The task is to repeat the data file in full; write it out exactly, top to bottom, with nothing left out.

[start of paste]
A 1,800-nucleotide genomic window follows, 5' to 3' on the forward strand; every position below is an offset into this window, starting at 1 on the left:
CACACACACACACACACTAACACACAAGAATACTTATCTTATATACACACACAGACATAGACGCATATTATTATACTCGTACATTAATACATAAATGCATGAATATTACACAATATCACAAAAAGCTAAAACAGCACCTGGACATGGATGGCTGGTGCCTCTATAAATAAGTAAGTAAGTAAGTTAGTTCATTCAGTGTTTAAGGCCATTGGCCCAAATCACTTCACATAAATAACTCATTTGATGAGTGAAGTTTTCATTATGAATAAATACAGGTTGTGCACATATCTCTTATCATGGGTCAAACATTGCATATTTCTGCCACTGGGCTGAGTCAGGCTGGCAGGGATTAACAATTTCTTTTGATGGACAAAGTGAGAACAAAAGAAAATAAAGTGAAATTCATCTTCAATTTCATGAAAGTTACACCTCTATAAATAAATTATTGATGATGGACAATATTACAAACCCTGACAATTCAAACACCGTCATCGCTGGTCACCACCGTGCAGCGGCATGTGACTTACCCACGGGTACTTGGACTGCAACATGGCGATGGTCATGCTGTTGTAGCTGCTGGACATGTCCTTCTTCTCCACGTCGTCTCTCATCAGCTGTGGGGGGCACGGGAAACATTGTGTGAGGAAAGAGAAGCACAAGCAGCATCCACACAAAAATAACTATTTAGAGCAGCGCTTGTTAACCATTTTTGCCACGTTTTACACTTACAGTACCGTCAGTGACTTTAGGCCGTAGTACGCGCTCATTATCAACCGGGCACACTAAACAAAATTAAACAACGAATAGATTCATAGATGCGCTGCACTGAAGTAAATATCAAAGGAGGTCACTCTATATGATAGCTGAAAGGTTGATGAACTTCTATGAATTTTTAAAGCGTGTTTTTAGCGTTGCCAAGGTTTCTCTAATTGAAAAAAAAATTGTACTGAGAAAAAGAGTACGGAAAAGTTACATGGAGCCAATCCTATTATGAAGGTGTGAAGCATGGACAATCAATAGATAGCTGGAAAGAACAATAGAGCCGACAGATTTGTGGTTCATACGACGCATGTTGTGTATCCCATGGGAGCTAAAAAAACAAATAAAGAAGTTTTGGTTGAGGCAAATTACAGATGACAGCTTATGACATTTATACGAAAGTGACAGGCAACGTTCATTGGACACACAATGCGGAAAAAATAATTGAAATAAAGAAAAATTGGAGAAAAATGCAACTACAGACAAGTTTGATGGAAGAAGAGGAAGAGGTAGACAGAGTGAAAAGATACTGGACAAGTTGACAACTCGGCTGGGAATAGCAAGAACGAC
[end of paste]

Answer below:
A 1,800-nucleotide genomic window follows, 5' to 3' on the forward strand; every position below is an offset into this window, starting at 1 on the left:
CACACACACACACACACTAACACACAAGAATACTTATCTTATATACACACACAGACATAGACGCATATTATTATACTCGTACATTAATACATAAATGCATGAATATTACACAATATCACAAAAAGCTAAAACAGCACCTGGACATGGATGGCTGGTGCCTCTATAAATAAGTAAGTAAGTAAGTTAGTTCATTCAGTGTTTAAGGCCATTGGCCCAAATCACTTCACATAAATAACTCATTTGATGAGTGAAGTTTTCATTATGAATAAATACAGGTTGTGCACATATCTCTTATCATGGGTCAAACATTGCATATTTCTGCCACTGGGCTGAGTCAGGCTGGCAGGGATTAACAATTTCTTTTGATGGACAAAGTGAGAACAAAAGAAAATAAAGTGAAATTCATCTTCAATTTCATGAAAGTTACACCTCTATAAATAAATTATTGATGATGGACAATATTACAAACCCTGACAATTCAAACACCGTCATCGCTGGTCACCACCGTGCAGCGGCATGTGACTTACCCACGGGTACTTGGACTGCAACATGGCGATGGTCATGCTGTTGTAGCTGCTGGACATGTCCTTCTTCTCCACGTCGTCTCTCATCAGCTGTGGGGGGCACGGGAAACATTGTGTGAGGAAAGAGAAGCACAAGCAGCATCCACACAAAAATAACTATTTAGAGCAGCGCTTGTTAACCATTTTTGCCACGTTTTACACTTACAGTACCGTCAGTGACTTTAGGCCGTAGTACGCGCTCATTATCAACCGGGCACACTAAACAAAATTAAACAACGAATAGATTCATAGATGCGCTGCACTGAAGTAAATATCAAAGGAGGTCACTCTATATGATAGCTGAAAGGTTGATGAACTTCTATGAATTTTTAAAGCGTGTTTTTAGCGTTGCCAAGGTTTCTCTAATTGAAAAAAAAATTGTACTGAGAAAAAGAGTACGGAAAAGTTACATGGAGCCAATCCTATTATGAAGGTGTGAAGCATGGACAATCAATAGATAGCTGGAAAGAACAATAGAGCCGACAGATTTGTGGTTCATACGACGCATGTTGTGTATCCCATGGGAGCTAAAAAAACAAATAAAGAAGTTTTGGTTGAGGCAAATTACAGATGACAGCTTATGACATTTATACGAAAGTGACAGGCAACGTTCATTGGACACACAATGCGGAAAAAATAATTGAAATAAAGAAAAATTGGAGAAAAATGCAACTACAGACAAGTTTGATGGAAGAAGAGGAAGAGGTAGACAGAGTGAAAAGATACTGGACAAGTTGACAACTCGGCTGGGAATAGCAAGAACGAC